GoPro (NASDAQ:GPRO) stock has taken investors on a wild ride since its June IPO. Initial pricing valued the camera maker's shares at $24, but optimism about the company's growth prospects and the introduction of a new product line have driven its stock up more than 120% in just over four months. Shares currently trade in the $69 range, but October saw GoPro trade as high as $98.47.
Highlighting volatility in the growth-dependent stock, GoPro has experienced meaningful dips in its valuation as a result of unfavorable news stories. An announcement that the company had donated roughly $500 million in stock to charity prompted investor fears that shares would soon flood the market and corresponded with an almost 10% price dip. However, this occurred just days before the company hit its current peak valuation. The next story to ding the company came in the form of a since-retracted report that a brain injury sustained by Formula 1 racer Michael Schumacher in a skiing accident had been worsened by the GoPro camera he was wearing, again causing shares to fall as much as 10%. While additional flareups in the news have the potential to negatively affect the company's stock, there are more pressing risks to consider.
An influx of competitors could turn GoPro into the next BlackBerry
GoPro has done an impressive job of building a market for its cameras, which are widely viewed to be high-quality and innovative. These devices are virtually synonymous with high-definition personal sports cameras, and the company has built a compelling brand that continues to gain strength. There's no guarantee things will continue to play out that way, though. While there are a variety of obvious differences between the two companies, GoPro investors might do well to study the cautionary tale of BlackBerry (NASDAQ:BBRY).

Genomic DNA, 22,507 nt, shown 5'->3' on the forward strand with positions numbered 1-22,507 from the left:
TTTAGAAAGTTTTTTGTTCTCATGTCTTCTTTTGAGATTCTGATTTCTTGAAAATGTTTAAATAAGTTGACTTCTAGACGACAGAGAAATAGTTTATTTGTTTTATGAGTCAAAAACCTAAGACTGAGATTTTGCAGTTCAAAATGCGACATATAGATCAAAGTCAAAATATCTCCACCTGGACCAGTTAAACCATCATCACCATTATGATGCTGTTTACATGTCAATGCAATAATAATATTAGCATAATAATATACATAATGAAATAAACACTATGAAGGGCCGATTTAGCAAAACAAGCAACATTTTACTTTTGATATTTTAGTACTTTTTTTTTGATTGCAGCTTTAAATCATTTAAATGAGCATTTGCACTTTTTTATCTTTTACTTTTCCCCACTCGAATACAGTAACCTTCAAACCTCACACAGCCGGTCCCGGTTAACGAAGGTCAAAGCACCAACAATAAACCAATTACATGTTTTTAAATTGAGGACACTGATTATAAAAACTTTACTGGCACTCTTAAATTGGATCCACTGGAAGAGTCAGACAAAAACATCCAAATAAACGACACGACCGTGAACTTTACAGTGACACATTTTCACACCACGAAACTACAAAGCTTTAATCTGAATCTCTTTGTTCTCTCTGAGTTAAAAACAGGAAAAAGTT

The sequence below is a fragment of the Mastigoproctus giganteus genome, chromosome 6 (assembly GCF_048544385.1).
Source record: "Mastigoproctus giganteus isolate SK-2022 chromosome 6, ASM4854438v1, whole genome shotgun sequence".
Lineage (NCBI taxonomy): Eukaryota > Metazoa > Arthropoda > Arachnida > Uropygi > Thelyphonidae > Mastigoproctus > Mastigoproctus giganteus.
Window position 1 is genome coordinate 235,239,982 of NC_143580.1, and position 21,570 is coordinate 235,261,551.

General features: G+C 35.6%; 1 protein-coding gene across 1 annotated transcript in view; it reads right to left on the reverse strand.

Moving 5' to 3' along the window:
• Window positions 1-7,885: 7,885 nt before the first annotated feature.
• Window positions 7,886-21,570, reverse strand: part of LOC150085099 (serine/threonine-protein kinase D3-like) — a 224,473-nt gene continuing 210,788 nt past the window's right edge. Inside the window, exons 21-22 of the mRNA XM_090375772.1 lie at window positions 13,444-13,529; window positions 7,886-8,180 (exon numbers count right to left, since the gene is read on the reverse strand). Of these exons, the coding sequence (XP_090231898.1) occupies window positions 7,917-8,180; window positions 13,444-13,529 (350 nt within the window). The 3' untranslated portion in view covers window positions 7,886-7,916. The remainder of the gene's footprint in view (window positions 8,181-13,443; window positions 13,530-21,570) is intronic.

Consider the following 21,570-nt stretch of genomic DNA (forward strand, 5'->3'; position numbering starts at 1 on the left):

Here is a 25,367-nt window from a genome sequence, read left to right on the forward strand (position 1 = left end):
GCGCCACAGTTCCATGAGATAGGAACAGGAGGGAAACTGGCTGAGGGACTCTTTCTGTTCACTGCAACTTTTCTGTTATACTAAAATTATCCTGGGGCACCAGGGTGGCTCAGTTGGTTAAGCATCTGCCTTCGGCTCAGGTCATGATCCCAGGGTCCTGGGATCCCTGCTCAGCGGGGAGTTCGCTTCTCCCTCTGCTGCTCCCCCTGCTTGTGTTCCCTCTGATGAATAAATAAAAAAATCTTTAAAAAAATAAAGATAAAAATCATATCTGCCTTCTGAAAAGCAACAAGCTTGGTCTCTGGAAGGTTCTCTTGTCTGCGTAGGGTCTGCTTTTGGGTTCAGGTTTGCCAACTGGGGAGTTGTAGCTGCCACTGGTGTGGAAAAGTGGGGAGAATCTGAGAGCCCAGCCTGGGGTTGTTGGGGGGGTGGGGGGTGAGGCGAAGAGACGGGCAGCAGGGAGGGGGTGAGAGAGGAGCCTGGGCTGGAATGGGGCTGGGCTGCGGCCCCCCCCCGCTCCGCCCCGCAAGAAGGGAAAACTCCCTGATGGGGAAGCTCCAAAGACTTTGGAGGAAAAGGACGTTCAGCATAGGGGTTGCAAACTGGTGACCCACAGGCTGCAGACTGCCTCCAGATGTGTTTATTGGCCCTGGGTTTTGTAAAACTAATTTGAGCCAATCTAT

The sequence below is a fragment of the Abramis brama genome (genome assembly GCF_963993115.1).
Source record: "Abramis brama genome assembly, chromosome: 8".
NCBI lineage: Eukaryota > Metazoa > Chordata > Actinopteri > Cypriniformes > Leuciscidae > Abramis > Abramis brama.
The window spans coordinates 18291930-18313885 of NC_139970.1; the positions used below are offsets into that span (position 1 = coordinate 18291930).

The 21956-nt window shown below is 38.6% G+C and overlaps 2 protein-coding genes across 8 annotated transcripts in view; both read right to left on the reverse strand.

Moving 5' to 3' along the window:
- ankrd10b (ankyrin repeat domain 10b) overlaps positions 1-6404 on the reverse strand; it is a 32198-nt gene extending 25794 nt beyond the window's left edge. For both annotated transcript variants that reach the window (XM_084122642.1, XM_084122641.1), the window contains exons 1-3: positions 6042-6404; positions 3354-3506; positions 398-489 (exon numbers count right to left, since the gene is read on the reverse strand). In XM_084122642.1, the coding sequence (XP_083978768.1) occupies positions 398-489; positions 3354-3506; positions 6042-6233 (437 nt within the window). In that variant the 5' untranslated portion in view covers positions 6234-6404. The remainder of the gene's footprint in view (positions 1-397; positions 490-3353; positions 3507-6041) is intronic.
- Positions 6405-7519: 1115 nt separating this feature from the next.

Not long ago, the handset maker's mobile devices were nearly synonymous with the smartphone, and its innovative offerings and prominence in the cultural lexicon gave us reason to believe the company could prosper even as Apple, Samsung, and others looked to move in on its territory. GoPro, formerly Woodman Labs, has been in the camera business for roughly 10 years. In less than seven years, BlackBerry has seen its market capitalization decline from a high of $83 billion to a present valuation of roughly $5.6 billion.
Camera makers like Kodak, Voxx International, and VSN Mobil are increasingly focused on capturing GoPro's would-be costumers, and these companies have beaten the current market leader to the 360-degree camera technology that could shape the future of personal cameras. What's more, GoPro must contend with heightened competition from both high-end and low-end devices from the likes of Sony and Polaroid. The introduction of GoPro's $129 Hero camera will help the company reach a wider consumer base, but significant increases to research and development spending emphasize that the company cannot afford to rest on its laurels.
GoPro's media network might fall flat